Scars. We all have them in one form or another. Some are visible, cutting across our surface, puckering the skin and interrupting the elasticity of before. Some are deeper or even figurative and cut across our life’s energies, interrupting that elasticity as well. We carry them around like secret travel pouches to store our valuable experiences. We own them and they change us.
I have a few visible scars: the six inch, nearly invisible now, reminder of exploratory surgery when I was nineteen; two on the end of my left index finger where a bead pin machine tore through the tip once and years later when I pruned it with a saw; a U-shaped scar on my right ring finger and the long sloping scar on the right side of my chest with two small dashes under my arm where the lymph drainage tubes came out.
Of those visible scars one might imagine that the scar that makes me most uncomfortable is the mastectomy scar but that is not so. My friend Mary says it looks like Mount Erebus in Antarctica, the southern-most active volcano on the planet. I think that’s cool and if you want to know what my scar looks like you can google it and learn something too.
The scar that most bothers me is the ring finger one. That incident still makes me cringe. I severed the tendon on the top and the scar wraps around almost the whole way. I’m lucky that I didn’t lose the finger. It is mildly shrimp-shaped now and doesn’t have the flexibility of the others . I’ve always used my hands a lot. Now I really can’t play an open-hole flute or even a larger recorder because I don’t have the reach. Tiny hands anyway. That’s maybe the one moment in my life I’d like a do-over for.
Still, that incident came after the mastectomy, so at that time, Mount Erebus was the most traumatic. The first time I looked at it, just returned home from the hospital and in need of bandaging, I looked like a pathetic, broken thing, hollowed out on one side, but with cool Borg-like tubes coming out from under my arm. My arm that suddenly I could move only about six inches away from my body.
Lucky me, Mary was living with me at the time and the moment became a precious memory of the two of us in my tiny bathroom at 11PM, me in my panties and Mary in her nightgown, laughing at the sight in the mirror. Laughing and crying and being innovative with bandage material. Feminine napkins are very absorbent, as are eye pads. The next day we went to the emergency room to get my oozing Borg tubes checked and the nurse asked if we were nurses too because of the excellent bandaging job. How cool is that?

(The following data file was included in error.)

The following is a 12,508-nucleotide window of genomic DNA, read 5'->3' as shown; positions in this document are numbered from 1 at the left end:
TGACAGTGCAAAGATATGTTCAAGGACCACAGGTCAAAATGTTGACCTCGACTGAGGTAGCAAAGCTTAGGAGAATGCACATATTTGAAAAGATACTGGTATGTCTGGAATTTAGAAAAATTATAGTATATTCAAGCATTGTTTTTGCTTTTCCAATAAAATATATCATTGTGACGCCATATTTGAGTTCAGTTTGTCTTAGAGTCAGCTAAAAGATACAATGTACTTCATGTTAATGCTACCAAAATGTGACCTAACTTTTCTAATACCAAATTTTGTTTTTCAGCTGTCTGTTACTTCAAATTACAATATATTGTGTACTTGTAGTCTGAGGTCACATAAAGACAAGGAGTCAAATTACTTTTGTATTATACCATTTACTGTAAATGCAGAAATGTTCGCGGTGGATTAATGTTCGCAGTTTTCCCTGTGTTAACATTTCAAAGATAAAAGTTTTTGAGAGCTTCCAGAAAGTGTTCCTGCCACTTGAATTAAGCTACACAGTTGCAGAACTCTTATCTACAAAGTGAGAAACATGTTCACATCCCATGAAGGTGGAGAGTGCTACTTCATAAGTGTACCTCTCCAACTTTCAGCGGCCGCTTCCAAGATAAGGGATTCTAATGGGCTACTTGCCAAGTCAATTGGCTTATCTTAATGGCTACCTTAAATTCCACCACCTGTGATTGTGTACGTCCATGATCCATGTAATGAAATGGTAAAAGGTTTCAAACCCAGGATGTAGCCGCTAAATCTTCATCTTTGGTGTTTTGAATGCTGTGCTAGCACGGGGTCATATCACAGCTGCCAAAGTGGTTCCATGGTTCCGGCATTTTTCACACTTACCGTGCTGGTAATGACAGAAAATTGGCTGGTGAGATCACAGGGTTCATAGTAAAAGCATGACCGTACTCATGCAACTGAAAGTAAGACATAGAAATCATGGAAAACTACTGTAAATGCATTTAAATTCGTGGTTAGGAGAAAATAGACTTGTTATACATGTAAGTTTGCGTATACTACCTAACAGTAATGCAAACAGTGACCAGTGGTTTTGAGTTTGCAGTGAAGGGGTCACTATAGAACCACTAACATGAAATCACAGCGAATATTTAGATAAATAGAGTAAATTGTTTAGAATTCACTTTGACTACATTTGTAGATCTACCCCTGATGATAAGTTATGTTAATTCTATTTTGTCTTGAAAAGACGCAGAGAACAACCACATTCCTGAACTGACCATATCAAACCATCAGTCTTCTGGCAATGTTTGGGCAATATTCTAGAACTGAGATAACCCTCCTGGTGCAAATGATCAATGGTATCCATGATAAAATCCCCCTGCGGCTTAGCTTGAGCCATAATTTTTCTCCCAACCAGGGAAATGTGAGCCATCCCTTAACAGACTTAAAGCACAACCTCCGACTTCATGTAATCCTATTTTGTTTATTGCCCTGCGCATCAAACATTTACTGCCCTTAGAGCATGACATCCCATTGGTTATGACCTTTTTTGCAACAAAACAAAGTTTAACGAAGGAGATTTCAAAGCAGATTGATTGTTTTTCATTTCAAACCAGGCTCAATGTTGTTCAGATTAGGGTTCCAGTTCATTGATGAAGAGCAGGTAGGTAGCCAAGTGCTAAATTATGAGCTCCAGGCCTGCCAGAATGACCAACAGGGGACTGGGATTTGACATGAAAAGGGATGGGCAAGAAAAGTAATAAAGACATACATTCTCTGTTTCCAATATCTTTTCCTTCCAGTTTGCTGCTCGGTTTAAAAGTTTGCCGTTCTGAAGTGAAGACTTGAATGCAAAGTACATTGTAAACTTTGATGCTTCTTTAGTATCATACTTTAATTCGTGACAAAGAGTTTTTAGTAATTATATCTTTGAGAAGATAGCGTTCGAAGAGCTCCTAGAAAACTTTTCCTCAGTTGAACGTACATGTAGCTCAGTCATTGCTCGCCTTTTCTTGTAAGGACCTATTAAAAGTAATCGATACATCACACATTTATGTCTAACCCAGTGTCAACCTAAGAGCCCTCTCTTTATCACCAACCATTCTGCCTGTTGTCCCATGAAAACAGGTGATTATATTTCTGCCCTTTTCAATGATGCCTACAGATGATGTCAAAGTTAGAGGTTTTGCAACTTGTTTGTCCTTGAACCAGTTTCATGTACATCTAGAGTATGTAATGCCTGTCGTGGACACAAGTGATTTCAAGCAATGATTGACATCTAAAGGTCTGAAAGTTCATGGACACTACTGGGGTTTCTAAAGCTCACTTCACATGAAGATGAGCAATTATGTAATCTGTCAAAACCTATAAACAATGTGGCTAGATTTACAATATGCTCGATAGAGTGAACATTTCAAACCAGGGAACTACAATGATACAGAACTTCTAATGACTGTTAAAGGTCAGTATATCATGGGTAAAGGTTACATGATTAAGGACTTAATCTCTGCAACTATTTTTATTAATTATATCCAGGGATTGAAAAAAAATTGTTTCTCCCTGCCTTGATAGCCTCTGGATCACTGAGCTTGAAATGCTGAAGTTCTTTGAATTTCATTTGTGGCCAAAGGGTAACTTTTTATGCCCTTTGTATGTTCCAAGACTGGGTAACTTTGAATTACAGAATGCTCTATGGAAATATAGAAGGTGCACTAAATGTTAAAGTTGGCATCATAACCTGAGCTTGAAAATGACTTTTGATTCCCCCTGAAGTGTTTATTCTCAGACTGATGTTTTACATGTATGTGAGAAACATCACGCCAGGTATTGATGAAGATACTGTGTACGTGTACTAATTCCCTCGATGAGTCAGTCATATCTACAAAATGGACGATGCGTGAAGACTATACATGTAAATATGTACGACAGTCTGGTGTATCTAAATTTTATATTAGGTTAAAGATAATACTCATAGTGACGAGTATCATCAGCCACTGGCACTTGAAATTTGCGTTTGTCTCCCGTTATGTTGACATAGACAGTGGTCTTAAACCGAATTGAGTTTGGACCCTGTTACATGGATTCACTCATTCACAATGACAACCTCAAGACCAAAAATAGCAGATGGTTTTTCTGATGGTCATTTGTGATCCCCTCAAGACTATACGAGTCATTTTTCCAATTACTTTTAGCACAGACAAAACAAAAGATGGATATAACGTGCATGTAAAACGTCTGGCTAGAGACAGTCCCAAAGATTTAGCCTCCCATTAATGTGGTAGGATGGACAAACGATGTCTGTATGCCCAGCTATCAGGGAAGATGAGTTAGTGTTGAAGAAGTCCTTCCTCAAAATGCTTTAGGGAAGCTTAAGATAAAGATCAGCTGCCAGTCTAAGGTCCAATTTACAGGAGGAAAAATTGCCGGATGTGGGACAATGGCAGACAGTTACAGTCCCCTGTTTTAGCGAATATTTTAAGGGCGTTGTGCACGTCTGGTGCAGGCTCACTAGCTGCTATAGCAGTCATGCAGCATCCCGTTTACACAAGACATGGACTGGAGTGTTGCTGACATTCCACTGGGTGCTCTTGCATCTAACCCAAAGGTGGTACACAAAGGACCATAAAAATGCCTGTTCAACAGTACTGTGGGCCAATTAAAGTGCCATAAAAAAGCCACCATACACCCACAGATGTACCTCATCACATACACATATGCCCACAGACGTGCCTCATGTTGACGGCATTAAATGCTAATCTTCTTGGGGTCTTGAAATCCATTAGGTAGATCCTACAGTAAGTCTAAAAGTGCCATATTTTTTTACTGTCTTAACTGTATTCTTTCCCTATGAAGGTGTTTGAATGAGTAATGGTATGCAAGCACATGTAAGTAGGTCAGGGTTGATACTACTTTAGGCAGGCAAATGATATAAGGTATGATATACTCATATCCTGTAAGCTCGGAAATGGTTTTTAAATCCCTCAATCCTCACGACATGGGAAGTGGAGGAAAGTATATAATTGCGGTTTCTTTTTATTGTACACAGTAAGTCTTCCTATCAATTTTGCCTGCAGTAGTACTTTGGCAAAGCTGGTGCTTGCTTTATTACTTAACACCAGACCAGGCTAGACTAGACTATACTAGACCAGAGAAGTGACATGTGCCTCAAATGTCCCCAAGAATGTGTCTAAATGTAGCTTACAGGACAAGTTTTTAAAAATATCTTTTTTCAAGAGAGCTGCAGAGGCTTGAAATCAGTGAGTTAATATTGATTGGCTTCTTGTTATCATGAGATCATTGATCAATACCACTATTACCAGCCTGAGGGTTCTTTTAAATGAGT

I thought when I was fully healed that I would get a tattoo to enhance my scar, then I would design clothes that would reveal the beauty, but I still get hive-like reactions around the scar and it itches, and I like the Mount Erebus silhouette and the idea that my scar has volcanic references. I’m fired up about life.
I’m writing about scars because of a letter to the editor in the April edition of The Sun magazine. I love The Sun but it can be intense so lately I haven’t been reading cover to cover like I used to. But Ann said I should check out the interview this month and before I got to it I saw this letter from someone complaining about a photograph from the January issue.
The photograph was one of three of a woman who had a mastectomy and was undergoing chemotherapy. She didn’t think that she would live out the year and asked the photographer to photograph her and her mastectomy because,”no one wants to look at it, even though almost everyone has known someone with breast cancer. I wanted to show people what it really is.”
The photograph was on the contents page and showed her with a cloth wrapped over her shoulders and open in the front to reveal part of a breast and part of the scar. The letter writer objected to being forced to view this and expressed a preference of avoidance, of not wanting to ‘see’ it, and that the picture was ‘rubbing in’ the cancer reality that ‘we all dread’.
I have been an asymmetrical person since June of 1997 when I had my mastectomy. I have never worn a prosthesis. To get a properly fitting one costs a lot of money and my medical didn’t cover that nor did I want to disguise my asymmetrical figure. I wanted to engage conversation, to bring awareness to the fact that even someone as young as I was at the time (43), could have breast cancer and feel good about myself with that scar.
I feel that for many years the fact of breast cancer has been conveniently disguised by reconstructive surgery and prosthetics. I imagined all the women carefully hiding behind that armour, unable to recognize themselves, and maybe feeling less attractive and alone in that place and not knowing who else might be there to talk with. We talk about breast cancer much more these days but still don’t really see it and seeing has a much more visceral effect.
A year after my surgery I was in Jasper National Park shooting the breeze with the rafting dudes. I’d been licensed as a raft guide on the Athabasca River years before so I was one of the old hands compared to some of the younger wild guys. One of the young dudes had just had major surgery of some kind so I said to him, I’ll show you my scar if you’ll show me yours.” He refused, maybe a bit shy, and all the others who of course knew me and knew what scar I had to show, jumped all over him (figuratively) and said, ‘What are you, stupid? Don’t you know where her scar is?”
We laughed and the moment passed. I can picture that day and that happy feeling of camaraderie and my confidence in my self and I realize that there are some good, heart experiences stored in that scar’s pouch.